Help me build a gravel bike!

Yes, saw that. :+1:t2: Since I’m a beginner rider at just 2W/kg, the 43/30 sounds perfect for me. But since I also don’t face huge climbs, I’d think a cassette with less range (10-33?) might be a better choice to get smaller jumps between gears, especially at higher speeds where I’m more likely to spend a majority of my time.

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What wheels/tires would y’all suggest that I explore? I’d like to understand what a two-wheelset solution looks like for me. For gravel, either 700x40 or 650x47 (or thereabouts), and for road, 700x32 or 700x35.

But while I’ve learned a little about bikes so far, wheels are an entirely new subject. Not sure which brands to look at, much less which wheels might be recommended or have a great reputation for this particular job.

The 10-33 cassette is compatible with the long-cage WIDE mech, so you might still opt for the WIDE mech just to have the option later on.

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No reason to wait if that’s the type of gravel you’re riding. If I remember from looking around for bikes last time…the synapse has awfully good tire clearance (especially if if’s the disc model). Slap a set of 32mm GP5000 tires on there, drop pressure to like 40psi, and start riding.

Don’t think that’s going to work… the new Synapse does have clearance for 32mm tires, but the older ones are narrower. I’m running Vittoria Corsa Control 28’s on my stock wheels and that’s probably as wide as I can go.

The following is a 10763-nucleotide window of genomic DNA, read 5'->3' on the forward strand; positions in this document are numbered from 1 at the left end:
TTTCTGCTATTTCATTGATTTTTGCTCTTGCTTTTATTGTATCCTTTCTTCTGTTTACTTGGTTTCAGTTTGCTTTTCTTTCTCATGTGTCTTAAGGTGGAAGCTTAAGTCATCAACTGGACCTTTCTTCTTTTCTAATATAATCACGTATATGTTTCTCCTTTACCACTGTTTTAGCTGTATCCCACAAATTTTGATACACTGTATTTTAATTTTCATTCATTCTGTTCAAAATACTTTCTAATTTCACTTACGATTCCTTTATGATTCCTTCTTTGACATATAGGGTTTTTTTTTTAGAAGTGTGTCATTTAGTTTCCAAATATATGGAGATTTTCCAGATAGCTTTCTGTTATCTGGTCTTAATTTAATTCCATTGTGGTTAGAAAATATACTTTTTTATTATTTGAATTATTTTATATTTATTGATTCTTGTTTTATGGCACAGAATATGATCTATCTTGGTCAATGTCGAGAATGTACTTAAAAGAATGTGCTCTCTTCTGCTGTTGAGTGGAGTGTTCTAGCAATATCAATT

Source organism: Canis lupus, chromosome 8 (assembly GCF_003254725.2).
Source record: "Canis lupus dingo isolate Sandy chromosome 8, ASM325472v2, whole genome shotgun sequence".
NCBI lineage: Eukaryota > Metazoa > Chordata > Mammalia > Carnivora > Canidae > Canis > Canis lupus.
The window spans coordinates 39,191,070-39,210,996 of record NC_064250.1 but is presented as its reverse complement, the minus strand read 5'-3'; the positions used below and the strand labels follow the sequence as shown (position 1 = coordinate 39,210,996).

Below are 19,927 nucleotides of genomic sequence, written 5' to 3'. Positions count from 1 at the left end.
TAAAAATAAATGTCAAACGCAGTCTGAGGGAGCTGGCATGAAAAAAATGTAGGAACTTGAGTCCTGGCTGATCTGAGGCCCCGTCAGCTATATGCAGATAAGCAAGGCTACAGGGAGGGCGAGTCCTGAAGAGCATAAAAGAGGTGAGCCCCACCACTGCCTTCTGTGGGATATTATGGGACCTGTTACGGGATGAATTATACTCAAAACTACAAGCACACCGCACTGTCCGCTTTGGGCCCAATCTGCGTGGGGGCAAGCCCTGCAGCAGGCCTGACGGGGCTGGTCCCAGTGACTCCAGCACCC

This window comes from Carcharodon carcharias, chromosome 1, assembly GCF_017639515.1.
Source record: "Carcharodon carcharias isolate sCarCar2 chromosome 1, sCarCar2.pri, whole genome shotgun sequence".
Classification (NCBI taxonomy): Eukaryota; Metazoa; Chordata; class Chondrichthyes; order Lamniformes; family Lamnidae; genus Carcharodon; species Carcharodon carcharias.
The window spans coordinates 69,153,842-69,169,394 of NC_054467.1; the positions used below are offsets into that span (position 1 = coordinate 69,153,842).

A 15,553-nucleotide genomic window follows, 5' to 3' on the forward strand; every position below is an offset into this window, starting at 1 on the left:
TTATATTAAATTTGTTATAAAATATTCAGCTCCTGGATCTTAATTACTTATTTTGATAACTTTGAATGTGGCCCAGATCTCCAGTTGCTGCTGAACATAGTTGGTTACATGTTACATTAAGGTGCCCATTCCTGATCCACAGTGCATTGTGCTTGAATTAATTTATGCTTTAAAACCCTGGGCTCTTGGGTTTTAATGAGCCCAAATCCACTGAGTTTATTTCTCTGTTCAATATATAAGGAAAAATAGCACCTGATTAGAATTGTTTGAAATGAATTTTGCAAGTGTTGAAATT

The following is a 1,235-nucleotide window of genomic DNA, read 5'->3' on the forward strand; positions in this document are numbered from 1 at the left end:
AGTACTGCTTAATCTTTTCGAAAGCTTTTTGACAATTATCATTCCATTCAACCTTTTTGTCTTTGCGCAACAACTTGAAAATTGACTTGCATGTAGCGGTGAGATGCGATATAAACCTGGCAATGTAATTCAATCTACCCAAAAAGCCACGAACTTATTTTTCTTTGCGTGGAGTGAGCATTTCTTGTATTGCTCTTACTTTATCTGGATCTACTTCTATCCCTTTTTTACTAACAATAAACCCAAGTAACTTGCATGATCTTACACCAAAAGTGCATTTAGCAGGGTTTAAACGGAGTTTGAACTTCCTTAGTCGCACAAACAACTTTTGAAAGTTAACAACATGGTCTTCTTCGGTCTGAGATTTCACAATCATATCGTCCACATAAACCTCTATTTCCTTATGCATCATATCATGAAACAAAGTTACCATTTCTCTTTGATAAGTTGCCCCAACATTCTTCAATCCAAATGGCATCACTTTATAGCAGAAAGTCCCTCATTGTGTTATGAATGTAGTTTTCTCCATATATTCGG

Thanks to SRAM’s recent releases, my bike build is becoming a little more defined. My first thought was that, however rough the surfaces may be around Florida, it’s still flat and a 1.00 lowest gear should be low enough for me. But then I spent a little time this morning with Bike Calc’s “Cadence at Speed” page and realized that even the 43/30 has far more top end than I’m likely to need in the next 5 years (e.g. 43x11 @ 100rpm = 55kph).

The new 43/30 sub-compact crankset gives me all the speed I’m likely to want, greater flexibility on the low end, a lower bottom gear (0.91x), and makes the jumps between gears even smaller when I’m going at road speeds… clearly the best choice for me, though I didn’t think so at first.

What I think I “know” I want is:

  • Open U.P. frameset
  • SRAM Force AXS groupset (43/30 front, 10-33 rear, narrow crank to avoid increased Q-factor)

Wheels are where I’ve got the least knowledge and experience. I’d like to set up two wheelsets for this bike: 700x40 and 650x47. What brands/models would you suggest I check out?

One thing worth considering is that the new 43x30 chainrings are not compatible with the Quarq AXS power meter. If you do want to run a Quarq, the 46x33 chainrings paired with the new rear mech and 10-36 cassette would pretty much give you the same easy gear with some extra top end speed.